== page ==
Since we had to ensure the security of our players’ funds, our primary consideration when selecting the L2 home for Aavegotchi was sufficient security and decentralization of the network.

Polygon has made great strides in terms of gradual decentralization. There are currently around 90 validators staking MATIC (Polygon’s native asset) to secure the network, most of which are run by community projects with significant funds staked. Validators require a ⅔ majority consensus to validate transactions and create checkpoints on Mainnet.

Polygon uses a dual strategy of Proof-of-Stake at the checkpointing layer and Block Producers at the block producer layer to achieve faster blocktimes. It also ensures a high degree of decentralization by achieving finality on the main chains via the checkpoints and fraud-proof mechanisms.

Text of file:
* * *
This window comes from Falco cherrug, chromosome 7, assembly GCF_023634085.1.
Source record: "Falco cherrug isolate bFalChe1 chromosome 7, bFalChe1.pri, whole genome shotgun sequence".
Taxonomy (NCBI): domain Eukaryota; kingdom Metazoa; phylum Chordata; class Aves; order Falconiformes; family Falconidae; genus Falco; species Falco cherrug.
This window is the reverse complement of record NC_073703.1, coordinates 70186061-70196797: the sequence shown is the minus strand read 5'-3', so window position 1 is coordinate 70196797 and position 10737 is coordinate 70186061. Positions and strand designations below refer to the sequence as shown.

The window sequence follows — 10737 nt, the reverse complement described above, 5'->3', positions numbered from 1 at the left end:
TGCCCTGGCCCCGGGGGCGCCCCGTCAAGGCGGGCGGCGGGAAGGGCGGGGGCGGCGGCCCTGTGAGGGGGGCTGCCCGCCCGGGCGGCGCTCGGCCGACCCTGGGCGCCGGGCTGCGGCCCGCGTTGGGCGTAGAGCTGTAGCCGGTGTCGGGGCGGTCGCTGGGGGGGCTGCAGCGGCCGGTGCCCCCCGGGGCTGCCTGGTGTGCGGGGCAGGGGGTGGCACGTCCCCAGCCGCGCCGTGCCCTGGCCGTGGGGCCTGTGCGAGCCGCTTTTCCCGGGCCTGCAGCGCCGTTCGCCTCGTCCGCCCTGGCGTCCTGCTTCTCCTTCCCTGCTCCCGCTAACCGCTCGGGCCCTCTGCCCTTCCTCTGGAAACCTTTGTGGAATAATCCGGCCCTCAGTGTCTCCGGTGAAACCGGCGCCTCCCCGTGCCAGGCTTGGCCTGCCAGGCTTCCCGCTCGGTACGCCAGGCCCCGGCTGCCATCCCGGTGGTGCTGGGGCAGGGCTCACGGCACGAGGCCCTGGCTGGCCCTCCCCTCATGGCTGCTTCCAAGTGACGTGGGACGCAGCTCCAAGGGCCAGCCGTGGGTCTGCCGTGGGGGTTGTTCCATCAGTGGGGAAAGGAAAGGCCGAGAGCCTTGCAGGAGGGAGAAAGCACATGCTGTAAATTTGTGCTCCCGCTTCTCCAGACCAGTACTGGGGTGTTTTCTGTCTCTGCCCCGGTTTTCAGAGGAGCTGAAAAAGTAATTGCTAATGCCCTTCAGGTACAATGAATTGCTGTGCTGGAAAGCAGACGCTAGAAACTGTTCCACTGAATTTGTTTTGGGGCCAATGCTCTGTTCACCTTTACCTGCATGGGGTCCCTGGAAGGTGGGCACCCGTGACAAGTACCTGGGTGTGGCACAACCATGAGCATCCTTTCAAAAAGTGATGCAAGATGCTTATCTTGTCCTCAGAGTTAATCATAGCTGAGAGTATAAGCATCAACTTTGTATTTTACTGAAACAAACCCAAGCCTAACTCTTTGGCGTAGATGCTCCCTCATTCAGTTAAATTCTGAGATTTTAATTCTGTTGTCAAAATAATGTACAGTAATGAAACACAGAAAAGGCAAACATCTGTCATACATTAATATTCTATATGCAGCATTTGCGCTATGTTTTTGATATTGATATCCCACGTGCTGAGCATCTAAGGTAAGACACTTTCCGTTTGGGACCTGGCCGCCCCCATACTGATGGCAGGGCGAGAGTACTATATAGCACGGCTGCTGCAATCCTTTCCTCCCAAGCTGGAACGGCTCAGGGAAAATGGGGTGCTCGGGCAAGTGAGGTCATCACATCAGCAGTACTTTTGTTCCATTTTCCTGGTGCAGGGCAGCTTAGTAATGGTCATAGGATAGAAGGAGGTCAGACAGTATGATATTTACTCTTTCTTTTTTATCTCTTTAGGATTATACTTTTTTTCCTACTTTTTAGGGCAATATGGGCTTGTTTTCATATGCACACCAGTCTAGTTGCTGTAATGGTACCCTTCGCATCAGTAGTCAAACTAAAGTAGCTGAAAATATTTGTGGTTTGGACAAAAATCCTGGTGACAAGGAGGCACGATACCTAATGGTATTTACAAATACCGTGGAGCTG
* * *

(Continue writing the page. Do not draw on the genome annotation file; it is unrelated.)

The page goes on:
Reason 2: EVM-Compatibility

One of our criteria for picking a viable L2 option is that it must be compatible with the Ethereum Virtual Machine and the contracts that run on it. Most L2 solutions do not fit this criteria. Some solutions have created their own languages, or require rewriting into languages like Rust. The only L2 scaling solutions that offer EVM-compatibility are Polygon, xDAI, and Optimistic Virtual Machine (OVM). So that narrowed it down, a lot.

Reason 3: Production readiness

Aavegotchi was ready to launch yesterday. Delaying our launch to wait for a solution like OVM or ETH Phase 2 to come fully online would hurt community morale and weaken our momentum. The world needs DeFi-backed pixel avatars NOW, even if they don’t know it yet.